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Over in the world of video gaming, two popular Call of Duty (CoD) pros are suing the game’s owner for its “monopolistic” hold over the esports scene.

Seth ‘Scump’ Abner and Hector ‘H3CZ’ Rodriguez have teamed up to take down Activision Blizzard Inc., arguing that the game developer has an “unlawful monopoly” over CoD esports through its Call of Duty League (CDL). According to Bloomberg Law, affected teams are seeking $680m in the lawsuit.

Activision has taken complete control over the market

Although Activision used to organize CoD leagues with multiple partners, including GameStop Corp., and Major League Gaming, the developer ended those relationships in 2019. Now, according to the lawsuit, Activision has taken complete control over the market, and is making it very difficult for the players.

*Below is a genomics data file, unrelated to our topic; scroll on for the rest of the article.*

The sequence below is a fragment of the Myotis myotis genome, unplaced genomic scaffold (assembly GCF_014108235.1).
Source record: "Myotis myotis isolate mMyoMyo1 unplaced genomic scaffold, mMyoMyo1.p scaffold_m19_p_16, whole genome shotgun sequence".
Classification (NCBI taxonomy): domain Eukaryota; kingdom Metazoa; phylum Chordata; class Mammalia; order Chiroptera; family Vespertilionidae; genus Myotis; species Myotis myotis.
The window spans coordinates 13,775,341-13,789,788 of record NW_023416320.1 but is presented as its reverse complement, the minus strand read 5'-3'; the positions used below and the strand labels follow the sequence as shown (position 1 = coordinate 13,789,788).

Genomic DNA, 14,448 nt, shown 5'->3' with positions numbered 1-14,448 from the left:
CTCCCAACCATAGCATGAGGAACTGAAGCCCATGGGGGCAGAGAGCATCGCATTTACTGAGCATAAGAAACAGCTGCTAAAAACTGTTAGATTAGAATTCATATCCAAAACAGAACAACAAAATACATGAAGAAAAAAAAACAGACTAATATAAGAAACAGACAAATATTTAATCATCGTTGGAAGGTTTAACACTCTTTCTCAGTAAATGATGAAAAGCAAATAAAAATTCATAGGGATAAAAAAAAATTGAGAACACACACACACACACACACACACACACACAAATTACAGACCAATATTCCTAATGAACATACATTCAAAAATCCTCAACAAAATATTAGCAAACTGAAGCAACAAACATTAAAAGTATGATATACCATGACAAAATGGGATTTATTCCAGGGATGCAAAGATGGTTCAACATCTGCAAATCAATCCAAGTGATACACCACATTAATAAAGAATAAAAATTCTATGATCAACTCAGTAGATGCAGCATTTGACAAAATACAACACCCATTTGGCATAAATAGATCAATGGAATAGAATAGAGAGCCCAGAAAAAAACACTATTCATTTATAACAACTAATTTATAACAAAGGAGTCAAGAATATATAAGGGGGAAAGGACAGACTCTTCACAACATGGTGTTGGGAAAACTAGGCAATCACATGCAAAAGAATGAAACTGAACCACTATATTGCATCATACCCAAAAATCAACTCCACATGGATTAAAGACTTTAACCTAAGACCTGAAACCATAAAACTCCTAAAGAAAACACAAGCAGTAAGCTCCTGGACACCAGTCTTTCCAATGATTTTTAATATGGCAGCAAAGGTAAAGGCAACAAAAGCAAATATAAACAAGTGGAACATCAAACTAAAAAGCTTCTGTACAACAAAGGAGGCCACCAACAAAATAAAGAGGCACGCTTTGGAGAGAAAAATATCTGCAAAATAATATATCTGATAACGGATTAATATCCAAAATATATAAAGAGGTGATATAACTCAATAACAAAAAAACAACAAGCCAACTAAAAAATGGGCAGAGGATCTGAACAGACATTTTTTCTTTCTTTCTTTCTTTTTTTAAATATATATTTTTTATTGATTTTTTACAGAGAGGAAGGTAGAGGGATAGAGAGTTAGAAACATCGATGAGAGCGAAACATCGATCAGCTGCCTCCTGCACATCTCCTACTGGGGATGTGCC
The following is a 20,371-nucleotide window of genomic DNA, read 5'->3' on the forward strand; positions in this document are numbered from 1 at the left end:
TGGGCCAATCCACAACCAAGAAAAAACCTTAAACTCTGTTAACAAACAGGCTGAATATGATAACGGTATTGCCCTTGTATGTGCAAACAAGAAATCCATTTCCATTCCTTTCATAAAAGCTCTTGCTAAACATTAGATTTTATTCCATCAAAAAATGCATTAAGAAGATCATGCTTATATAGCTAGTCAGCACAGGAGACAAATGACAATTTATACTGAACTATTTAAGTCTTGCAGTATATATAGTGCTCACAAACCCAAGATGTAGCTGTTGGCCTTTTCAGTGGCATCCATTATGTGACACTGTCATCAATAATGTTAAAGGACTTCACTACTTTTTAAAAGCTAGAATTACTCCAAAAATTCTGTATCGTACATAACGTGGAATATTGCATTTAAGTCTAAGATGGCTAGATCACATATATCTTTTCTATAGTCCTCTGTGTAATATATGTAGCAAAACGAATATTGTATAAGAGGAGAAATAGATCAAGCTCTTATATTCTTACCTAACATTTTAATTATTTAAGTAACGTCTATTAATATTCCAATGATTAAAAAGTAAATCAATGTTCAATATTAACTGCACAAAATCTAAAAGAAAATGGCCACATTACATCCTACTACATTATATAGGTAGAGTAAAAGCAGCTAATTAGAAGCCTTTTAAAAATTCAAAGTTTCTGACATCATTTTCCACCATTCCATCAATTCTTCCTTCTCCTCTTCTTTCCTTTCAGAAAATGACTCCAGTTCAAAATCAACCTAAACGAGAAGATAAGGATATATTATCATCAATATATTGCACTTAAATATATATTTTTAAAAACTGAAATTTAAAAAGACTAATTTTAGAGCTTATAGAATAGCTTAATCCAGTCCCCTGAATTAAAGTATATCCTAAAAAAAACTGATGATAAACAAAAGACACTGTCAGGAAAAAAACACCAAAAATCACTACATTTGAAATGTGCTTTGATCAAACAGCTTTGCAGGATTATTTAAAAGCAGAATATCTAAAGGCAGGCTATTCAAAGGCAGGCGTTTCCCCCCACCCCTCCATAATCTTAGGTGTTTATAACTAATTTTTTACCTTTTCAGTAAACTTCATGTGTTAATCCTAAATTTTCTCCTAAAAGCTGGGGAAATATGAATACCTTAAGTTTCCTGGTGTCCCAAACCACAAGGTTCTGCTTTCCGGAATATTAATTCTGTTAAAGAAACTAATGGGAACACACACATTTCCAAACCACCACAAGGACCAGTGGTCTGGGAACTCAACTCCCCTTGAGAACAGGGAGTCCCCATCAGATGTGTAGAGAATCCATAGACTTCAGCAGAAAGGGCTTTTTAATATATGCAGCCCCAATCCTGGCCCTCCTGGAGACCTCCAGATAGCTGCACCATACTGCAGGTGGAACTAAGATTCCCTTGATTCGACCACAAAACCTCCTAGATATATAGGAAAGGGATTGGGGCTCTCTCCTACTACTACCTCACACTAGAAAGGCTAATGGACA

Among the issues noted in the filing, the plaintiffs highlighted that Activision forced players to pay an “extortionate $27.5m” entry fee to compete in the CDL. The pair also took issue with Activision’s “exclusive right to contract with the most lucrative sponsors.” They claim this limits the amount that players can make through such deals.

Scump and H3CZ claim Activision prevents players from making money in other ways too. As per Activision rules, players who participate in the CDL can not play in other CoD leagues or tournaments. Players also aren’t able to monetize friendly competitions which have no impact on CDL standings.

The post Call of Duty Pros Scump and H3CZ Sue Activision for $680m Over “Unlawful Monopoly” appeared first on Vegas Slots Online News.

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